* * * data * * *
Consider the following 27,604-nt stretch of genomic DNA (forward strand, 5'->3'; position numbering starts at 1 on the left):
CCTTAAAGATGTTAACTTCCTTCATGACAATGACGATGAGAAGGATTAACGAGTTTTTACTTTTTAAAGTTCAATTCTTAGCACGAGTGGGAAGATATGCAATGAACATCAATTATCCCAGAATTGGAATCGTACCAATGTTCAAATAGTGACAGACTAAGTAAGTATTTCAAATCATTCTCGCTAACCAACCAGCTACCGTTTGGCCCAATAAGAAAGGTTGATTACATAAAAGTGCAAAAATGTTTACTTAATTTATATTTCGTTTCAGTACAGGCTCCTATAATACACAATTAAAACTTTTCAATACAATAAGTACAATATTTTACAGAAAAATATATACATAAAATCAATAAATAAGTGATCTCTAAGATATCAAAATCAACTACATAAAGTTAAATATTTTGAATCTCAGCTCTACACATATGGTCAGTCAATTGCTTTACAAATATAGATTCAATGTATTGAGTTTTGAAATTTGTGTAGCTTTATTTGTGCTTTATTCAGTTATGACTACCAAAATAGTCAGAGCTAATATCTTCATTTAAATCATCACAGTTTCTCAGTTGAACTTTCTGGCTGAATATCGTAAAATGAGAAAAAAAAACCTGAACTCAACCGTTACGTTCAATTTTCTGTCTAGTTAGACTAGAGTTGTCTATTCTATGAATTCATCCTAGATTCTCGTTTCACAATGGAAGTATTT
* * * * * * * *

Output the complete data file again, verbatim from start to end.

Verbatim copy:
Consider the following 27,604-nt stretch of genomic DNA (forward strand, 5'->3'; position numbering starts at 1 on the left):
CCTTAAAGATGTTAACTTCCTTCATGACAATGACGATGAGAAGGATTAACGAGTTTTTACTTTTTAAAGTTCAATTCTTAGCACGAGTGGGAAGATATGCAATGAACATCAATTATCCCAGAATTGGAATCGTACCAATGTTCAAATAGTGACAGACTAAGTAAGTATTTCAAATCATTCTCGCTAACCAACCAGCTACCGTTTGGCCCAATAAGAAAGGTTGATTACATAAAAGTGCAAAAATGTTTACTTAATTTATATTTCGTTTCAGTACAGGCTCCTATAATACACAATTAAAACTTTTCAATACAATAAGTACAATATTTTACAGAAAAATATATACATAAAATCAATAAATAAGTGATCTCTAAGATATCAAAATCAACTACATAAAGTTAAATATTTTGAATCTCAGCTCTACACATATGGTCAGTCAATTGCTTTACAAATATAGATTCAATGTATTGAGTTTTGAAATTTGTGTAGCTTTATTTGTGCTTTATTCAGTTATGACTACCAAAATAGTCAGAGCTAATATCTTCATTTAAATCATCACAGTTTCTCAGTTGAACTTTCTGGCTGAATATCGTAAAATGAGAAAAAAAAACCTGAACTCAACCGTTACGTTCAATTTTCTGTCTAGTTAGACTAGAGTTGTCTATTCTATGAATTCATCCTAGATTCTCGTTTCACAATGGAAGTATTT